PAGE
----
Many donors are rightfully wary of  giving unrestricted funds; indeed some regard it as reckless. Government funding is also traditionally allocated for specific purposes, so how can risk be mitigated?

“Willingness to invest in seemingly open-ended development of individuals is rare among traditional funders and we have found very few that are geared toward the encouragement of prevention; because of this  many of the solutions we broker are funded initially from our internal funds. Of course there will always be a place for donations made to match a provider’s idea of what constitutes a need, but in today’s climate that kind of giving is a ‘nice to have’. To seriously tackle homelessness a radical and flexible approach is needed; one that puts the homeless individual’s unique needs at the heart of the process. Courageous, innovative, non-traditional funding is key. 

Our experience at Veterans Aid is that sustainable solutions to homelessness among our clients rely upon multiple interventions

“Perhaps funding by results should become the ‘new normal’ - the quantum leap forward that encourages innovation among providers?

If our experience is anything to go by, this could add significantly to the effectiveness of the sector. Is it too radical to say that the current mechanisms of funding streams don’t encourage innovative thinking? 

Maybe the time has come to loosen the reins and to stimulate non-traditional approaches? 

Our experience at Veterans Aid is that sustainable solutions to homelessness among our clients rely upon multiple interventions; investment in the whole client, up to and including access to skills training, education, job opportunities and decent, sustainable accommodation.

Given that each individual who appears has differing needs, which are only exposed over time, traditional funding for projects may always be incapable of providing a total solution.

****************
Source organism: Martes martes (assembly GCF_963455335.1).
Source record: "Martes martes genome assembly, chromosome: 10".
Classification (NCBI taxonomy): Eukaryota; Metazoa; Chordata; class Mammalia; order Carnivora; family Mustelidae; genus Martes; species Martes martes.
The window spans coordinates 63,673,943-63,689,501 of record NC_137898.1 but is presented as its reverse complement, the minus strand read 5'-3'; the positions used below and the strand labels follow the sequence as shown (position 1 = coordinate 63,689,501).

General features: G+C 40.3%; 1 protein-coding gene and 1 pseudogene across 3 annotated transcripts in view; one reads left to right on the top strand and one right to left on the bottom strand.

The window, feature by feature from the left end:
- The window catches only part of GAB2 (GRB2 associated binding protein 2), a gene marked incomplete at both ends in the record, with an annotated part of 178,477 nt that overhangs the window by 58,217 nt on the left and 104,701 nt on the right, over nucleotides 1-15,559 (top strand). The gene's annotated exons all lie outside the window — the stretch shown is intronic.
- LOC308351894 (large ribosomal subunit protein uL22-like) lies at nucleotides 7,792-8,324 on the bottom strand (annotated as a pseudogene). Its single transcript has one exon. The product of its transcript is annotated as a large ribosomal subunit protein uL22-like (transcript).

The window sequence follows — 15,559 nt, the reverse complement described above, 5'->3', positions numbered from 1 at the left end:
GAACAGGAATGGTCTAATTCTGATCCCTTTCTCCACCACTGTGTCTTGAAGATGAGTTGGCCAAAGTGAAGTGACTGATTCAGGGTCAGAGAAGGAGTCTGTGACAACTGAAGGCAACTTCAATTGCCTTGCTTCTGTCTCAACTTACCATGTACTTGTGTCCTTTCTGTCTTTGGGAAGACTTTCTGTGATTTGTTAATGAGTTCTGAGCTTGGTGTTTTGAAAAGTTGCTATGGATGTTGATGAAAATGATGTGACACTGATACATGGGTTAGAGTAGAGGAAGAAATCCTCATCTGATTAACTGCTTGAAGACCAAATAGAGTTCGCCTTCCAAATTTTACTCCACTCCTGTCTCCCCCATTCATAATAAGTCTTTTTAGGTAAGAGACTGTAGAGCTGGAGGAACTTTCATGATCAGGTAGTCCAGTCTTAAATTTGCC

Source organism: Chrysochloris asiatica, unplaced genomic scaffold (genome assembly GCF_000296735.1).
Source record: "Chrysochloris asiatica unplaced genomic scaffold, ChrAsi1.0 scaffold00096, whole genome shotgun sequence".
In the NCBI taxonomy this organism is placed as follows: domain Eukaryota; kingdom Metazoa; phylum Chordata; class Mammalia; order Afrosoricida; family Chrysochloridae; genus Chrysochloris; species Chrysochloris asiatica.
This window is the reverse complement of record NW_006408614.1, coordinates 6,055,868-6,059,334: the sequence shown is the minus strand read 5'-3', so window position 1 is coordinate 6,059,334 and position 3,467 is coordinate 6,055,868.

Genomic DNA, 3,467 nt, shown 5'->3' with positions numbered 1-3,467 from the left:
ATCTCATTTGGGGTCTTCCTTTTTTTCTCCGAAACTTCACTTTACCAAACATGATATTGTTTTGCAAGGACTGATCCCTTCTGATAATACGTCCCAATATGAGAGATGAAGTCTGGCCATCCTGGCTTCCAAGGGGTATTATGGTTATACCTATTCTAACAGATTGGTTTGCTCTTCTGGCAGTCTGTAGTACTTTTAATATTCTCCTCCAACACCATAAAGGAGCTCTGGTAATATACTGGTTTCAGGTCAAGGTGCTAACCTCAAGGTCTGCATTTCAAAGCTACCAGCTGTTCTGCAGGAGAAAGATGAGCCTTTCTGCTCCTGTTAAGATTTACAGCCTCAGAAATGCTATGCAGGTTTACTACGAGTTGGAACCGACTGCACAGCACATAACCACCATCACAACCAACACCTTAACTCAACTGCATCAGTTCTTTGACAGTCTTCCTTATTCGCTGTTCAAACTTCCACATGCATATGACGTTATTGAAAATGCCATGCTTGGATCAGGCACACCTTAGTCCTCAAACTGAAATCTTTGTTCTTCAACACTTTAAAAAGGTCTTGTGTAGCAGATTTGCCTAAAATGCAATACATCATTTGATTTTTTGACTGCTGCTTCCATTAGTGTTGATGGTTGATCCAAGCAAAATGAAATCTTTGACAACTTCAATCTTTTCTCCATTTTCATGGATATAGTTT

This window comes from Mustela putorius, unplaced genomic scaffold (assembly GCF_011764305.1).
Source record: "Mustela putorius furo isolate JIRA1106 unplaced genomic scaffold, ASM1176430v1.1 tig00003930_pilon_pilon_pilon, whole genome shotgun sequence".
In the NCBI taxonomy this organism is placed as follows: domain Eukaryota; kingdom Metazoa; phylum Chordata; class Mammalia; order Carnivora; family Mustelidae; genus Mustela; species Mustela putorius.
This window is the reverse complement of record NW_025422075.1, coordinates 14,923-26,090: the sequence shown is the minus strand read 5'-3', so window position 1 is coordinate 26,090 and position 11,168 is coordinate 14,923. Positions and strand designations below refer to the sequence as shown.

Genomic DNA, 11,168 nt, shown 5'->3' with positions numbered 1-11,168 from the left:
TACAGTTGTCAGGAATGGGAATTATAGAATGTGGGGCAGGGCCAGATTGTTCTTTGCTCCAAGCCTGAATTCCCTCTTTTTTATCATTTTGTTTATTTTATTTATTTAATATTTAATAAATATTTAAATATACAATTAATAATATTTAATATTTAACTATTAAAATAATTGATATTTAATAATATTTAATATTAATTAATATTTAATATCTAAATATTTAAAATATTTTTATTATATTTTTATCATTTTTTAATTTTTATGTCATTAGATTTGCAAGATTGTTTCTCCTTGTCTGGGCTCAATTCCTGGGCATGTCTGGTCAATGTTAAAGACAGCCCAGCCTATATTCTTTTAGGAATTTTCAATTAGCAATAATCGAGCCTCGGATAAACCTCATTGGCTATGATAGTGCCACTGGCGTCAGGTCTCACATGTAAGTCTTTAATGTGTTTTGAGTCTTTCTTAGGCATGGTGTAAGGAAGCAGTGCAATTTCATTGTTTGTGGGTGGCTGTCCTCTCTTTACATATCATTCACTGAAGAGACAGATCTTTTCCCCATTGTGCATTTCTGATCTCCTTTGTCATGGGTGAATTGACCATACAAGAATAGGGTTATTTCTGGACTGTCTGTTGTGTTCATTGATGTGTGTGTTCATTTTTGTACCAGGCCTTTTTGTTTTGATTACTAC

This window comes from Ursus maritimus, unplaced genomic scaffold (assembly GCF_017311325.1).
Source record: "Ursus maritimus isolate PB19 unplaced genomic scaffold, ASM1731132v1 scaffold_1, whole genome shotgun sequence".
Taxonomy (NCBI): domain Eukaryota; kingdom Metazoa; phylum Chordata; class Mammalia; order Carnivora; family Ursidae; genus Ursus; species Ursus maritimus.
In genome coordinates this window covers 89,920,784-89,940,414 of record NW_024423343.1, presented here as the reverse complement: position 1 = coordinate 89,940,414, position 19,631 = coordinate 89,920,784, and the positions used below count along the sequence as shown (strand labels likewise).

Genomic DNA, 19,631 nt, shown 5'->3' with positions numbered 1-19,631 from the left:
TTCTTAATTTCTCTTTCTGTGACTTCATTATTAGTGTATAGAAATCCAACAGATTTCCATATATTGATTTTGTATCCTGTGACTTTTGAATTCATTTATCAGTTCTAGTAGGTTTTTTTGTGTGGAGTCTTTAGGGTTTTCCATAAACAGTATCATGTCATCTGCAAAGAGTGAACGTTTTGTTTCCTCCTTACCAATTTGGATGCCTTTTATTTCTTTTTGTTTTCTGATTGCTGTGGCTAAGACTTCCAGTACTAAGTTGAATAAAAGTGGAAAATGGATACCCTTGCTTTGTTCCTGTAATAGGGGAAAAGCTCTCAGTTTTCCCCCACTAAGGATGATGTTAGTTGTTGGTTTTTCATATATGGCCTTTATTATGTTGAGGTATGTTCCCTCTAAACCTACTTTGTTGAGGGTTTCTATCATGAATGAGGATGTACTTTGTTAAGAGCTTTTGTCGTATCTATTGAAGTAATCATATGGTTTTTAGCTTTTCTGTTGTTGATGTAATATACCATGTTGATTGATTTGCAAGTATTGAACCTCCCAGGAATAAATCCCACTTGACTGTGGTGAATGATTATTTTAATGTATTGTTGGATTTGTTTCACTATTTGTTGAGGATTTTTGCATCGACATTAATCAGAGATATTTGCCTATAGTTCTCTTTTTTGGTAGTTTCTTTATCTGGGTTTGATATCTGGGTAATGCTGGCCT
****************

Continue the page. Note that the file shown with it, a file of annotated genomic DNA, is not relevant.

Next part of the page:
“I’m keen to broaden the possibilities of funding streams because I’m not convinced that this is simply a problem for Government.

"If this type of innovation funding relates to success it may attract significant philanthropic investment, something that, as far as I can see, isn’t presently the game-changer that it could be.  If we can encourage philanthropists by freeing them from the burden of tradition/politics  and showing them that they can be effect force multipliers, then homelessness may well be blasted out of the water forever.

“As the Government’s taskforce  starts to work on plans to end rough sleeping, these thoughts are meant  to sound a cautionary note. Many organisations will be clamouring for support  - and cash - when Covid measures are relaxed.  But let’s also embrace a paradigm shift from handout to hand-up. Evidence of an enduring  commitment to prevention rather than ‘patching’,  should be the criteria for applications. 

"This country has innovation at its heart and I can’t think of a better use for it now.  We should actively encourage those who are stopping homelessness to begin with or have programmes that demonstrably work to break the cycle - not just in one or two cases but consistently. 

"Funding the same old things won’t work. If we are to consign homelessness to the pages of history in the UK the sector needs to be smarter:  it needs a ring-fenced Homelessness Prevention Innovation Fund that engages philanthropic entrepreneurs . . .  and pays by results.”